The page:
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J Therm Biol. 2017 Aug;68(Pt A):139-146. doi: 10.1016/j.jtherbio.2016.09.008. Epub 2016 Sep 16.

Exploration of low temperature microRNA function in an anoxia tolerant vertebrate ectotherm, the red eared slider turtle (Trachemys scripta elegans).

Author information

1
Institute of Biochemistry, Carleton University, 1125 Colonel by Drive, Ottawa, Ontario, Canada K1S 5B6.
2
Institute of Biochemistry, Carleton University, 1125 Colonel by Drive, Ottawa, Ontario, Canada K1S 5B6. Electronic address: Kenneth_storey@carleton.ca.

Abstract

As a model for vertebrate long-term survival in oxygen-restricted environments, the red-eared slider turtle (Trachemys scripta elegans) can adapt at the biochemical level to survive in oxygen-free (anoxic) cold water (<10°C). This impressive ability is enabled through a coordinated suppression of energy-expensive, non-essential, cell processes. This study explored the anoxia-responsive expression of several microRNA species (miR-1a, -133, -17, -107, -148a, -21, -103, -210, -20a, -365 and -29b) in adult turtles exposed to 5h and 20h anoxia (at 5±1°C). Furthermore, since microRNA target binding is regularly defined only by microRNA-mRNA interactions at 37°C, the possibility of unique low temperature-selective microRNA targeting interactions with mRNA was explored in this ectotherm. Approximately twice as many microRNA-mRNA interactions were predicted at 5°C versus 37°C with particular enrichment of mRNA targets involved in biological processes known to be part of the stress response. Hence, the results suggest that the influence of temperature should be considered for the prediction of microRNA targets (and their follow-up) in poikilothermic animals and that interacting effects of low body temperature and anoxia on microRNA expression could potentially be important to achieve the profound metabolic rate depression that characterizes turtle hibernation underwater during the winter.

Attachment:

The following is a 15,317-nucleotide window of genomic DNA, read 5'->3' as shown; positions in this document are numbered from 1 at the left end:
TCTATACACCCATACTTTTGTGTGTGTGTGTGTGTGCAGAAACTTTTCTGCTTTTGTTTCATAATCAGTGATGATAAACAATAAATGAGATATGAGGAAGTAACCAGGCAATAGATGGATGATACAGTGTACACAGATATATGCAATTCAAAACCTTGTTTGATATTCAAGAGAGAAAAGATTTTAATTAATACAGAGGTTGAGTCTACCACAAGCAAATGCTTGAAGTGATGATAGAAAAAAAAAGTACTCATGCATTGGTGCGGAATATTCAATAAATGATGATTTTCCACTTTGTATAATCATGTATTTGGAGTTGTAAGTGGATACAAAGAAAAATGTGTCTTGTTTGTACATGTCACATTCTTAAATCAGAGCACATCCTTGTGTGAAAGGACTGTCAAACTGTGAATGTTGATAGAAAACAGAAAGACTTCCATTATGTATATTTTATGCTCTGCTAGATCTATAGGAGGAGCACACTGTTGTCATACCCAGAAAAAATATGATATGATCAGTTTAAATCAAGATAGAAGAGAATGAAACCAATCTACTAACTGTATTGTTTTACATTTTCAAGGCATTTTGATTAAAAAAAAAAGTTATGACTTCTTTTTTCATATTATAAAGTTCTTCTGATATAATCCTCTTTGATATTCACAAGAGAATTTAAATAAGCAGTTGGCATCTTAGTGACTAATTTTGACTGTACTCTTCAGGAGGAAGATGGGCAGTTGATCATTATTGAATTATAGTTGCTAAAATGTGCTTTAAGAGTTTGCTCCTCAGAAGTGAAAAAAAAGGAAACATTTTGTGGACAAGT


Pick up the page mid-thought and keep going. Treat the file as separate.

KEYWORDS:

Hypometabolism; Hypoxia; Low oxygen survival; Metabolic depression

PMID:
28689715
DOI:
10.1016/j.jtherbio.2016.09.008
[Indexed for MEDLINE]

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